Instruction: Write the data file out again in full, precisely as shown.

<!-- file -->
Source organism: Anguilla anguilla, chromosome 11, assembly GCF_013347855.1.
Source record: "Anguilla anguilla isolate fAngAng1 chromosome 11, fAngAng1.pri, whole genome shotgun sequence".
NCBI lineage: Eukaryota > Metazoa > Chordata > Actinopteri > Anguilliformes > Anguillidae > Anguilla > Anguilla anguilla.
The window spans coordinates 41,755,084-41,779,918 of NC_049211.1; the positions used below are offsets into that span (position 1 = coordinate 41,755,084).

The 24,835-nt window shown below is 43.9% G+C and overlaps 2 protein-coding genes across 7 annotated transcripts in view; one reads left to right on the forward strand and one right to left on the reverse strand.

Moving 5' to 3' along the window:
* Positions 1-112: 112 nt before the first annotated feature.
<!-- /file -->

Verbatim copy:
Source organism: Anguilla anguilla, chromosome 11, assembly GCF_013347855.1.
Source record: "Anguilla anguilla isolate fAngAng1 chromosome 11, fAngAng1.pri, whole genome shotgun sequence".
NCBI lineage: Eukaryota > Metazoa > Chordata > Actinopteri > Anguilliformes > Anguillidae > Anguilla > Anguilla anguilla.
The window spans coordinates 41,755,084-41,779,918 of NC_049211.1; the positions used below are offsets into that span (position 1 = coordinate 41,755,084).

The 24,835-nt window shown below is 43.9% G+C and overlaps 2 protein-coding genes across 7 annotated transcripts in view; one reads left to right on the forward strand and one right to left on the reverse strand.

Moving 5' to 3' along the window:
* Positions 1-112: 112 nt before the first annotated feature.